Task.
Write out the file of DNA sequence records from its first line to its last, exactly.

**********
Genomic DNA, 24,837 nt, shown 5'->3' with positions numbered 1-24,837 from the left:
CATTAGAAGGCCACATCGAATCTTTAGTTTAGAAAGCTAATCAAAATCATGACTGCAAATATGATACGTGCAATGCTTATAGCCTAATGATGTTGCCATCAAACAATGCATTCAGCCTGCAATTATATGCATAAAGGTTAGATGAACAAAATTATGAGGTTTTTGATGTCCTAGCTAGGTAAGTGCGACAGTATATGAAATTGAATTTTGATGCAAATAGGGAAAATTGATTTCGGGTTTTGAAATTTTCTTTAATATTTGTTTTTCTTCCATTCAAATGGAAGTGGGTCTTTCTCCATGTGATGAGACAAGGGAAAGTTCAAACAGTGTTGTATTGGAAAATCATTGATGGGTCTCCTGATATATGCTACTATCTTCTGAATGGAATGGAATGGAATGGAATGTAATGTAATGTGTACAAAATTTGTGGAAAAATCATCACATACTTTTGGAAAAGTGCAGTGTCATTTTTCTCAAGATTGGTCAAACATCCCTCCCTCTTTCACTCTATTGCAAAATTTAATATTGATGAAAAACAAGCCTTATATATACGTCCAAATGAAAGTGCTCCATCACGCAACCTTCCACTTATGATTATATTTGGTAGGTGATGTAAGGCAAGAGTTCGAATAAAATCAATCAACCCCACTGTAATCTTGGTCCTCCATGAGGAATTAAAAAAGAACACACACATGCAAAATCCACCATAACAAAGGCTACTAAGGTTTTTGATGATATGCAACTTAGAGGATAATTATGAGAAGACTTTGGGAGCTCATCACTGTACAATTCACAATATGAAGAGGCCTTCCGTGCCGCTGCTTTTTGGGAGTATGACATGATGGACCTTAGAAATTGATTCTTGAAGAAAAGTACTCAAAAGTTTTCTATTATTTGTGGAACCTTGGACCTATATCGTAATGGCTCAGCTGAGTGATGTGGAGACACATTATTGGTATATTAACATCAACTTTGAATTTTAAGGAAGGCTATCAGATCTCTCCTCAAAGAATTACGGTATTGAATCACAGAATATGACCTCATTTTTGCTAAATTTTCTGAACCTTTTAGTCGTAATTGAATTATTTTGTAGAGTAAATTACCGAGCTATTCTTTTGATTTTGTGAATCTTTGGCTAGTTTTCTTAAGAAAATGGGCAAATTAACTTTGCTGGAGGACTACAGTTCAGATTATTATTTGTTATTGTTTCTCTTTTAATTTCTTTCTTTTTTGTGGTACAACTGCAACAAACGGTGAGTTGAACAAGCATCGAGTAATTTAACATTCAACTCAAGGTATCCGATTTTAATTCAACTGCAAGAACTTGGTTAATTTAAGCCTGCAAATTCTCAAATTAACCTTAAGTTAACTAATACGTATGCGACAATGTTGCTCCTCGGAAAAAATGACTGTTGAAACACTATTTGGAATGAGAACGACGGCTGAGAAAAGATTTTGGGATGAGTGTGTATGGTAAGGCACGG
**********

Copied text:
Genomic DNA, 24,837 nt, shown 5'->3' with positions numbered 1-24,837 from the left:
CATTAGAAGGCCACATCGAATCTTTAGTTTAGAAAGCTAATCAAAATCATGACTGCAAATATGATACGTGCAATGCTTATAGCCTAATGATGTTGCCATCAAACAATGCATTCAGCCTGCAATTATATGCATAAAGGTTAGATGAACAAAATTATGAGGTTTTTGATGTCCTAGCTAGGTAAGTGCGACAGTATATGAAATTGAATTTTGATGCAAATAGGGAAAATTGATTTCGGGTTTTGAAATTTTCTTTAATATTTGTTTTTCTTCCATTCAAATGGAAGTGGGTCTTTCTCCATGTGATGAGACAAGGGAAAGTTCAAACAGTGTTGTATTGGAAAATCATTGATGGGTCTCCTGATATATGCTACTATCTTCTGAATGGAATGGAATGGAATGGAATGTAATGTAATGTGTACAAAATTTGTGGAAAAATCATCACATACTTTTGGAAAAGTGCAGTGTCATTTTTCTCAAGATTGGTCAAACATCCCTCCCTCTTTCACTCTATTGCAAAATTTAATATTGATGAAAAACAAGCCTTATATATACGTCCAAATGAAAGTGCTCCATCACGCAACCTTCCACTTATGATTATATTTGGTAGGTGATGTAAGGCAAGAGTTCGAATAAAATCAATCAACCCCACTGTAATCTTGGTCCTCCATGAGGAATTAAAAAAGAACACACACATGCAAAATCCACCATAACAAAGGCTACTAAGGTTTTTGATGATATGCAACTTAGAGGATAATTATGAGAAGACTTTGGGAGCTCATCACTGTACAATTCACAATATGAAGAGGCCTTCCGTGCCGCTGCTTTTTGGGAGTATGACATGATGGACCTTAGAAATTGATTCTTGAAGAAAAGTACTCAAAAGTTTTCTATTATTTGTGGAACCTTGGACCTATATCGTAATGGCTCAGCTGAGTGATGTGGAGACACATTATTGGTATATTAACATCAACTTTGAATTTTAAGGAAGGCTATCAGATCTCTCCTCAAAGAATTACGGTATTGAATCACAGAATATGACCTCATTTTTGCTAAATTTTCTGAACCTTTTAGTCGTAATTGAATTATTTTGTAGAGTAAATTACCGAGCTATTCTTTTGATTTTGTGAATCTTTGGCTAGTTTTCTTAAGAAAATGGGCAAATTAACTTTGCTGGAGGACTACAGTTCAGATTATTATTTGTTATTGTTTCTCTTTTAATTTCTTTCTTTTTTGTGGTACAACTGCAACAAACGGTGAGTTGAACAAGCATCGAGTAATTTAACATTCAACTCAAGGTATCCGATTTTAATTCAACTGCAAGAACTTGGTTAATTTAAGCCTGCAAATTCTCAAATTAACCTTAAGTTAACTAATACGTATGCGACAATGTTGCTCCTCGGAAAAAATGACTGTTGAAACACTATTTGGAATGAGAACGACGGCTGAGAAAAGATTTTGGGATGAGTGTGTATGGTAAGGCACGG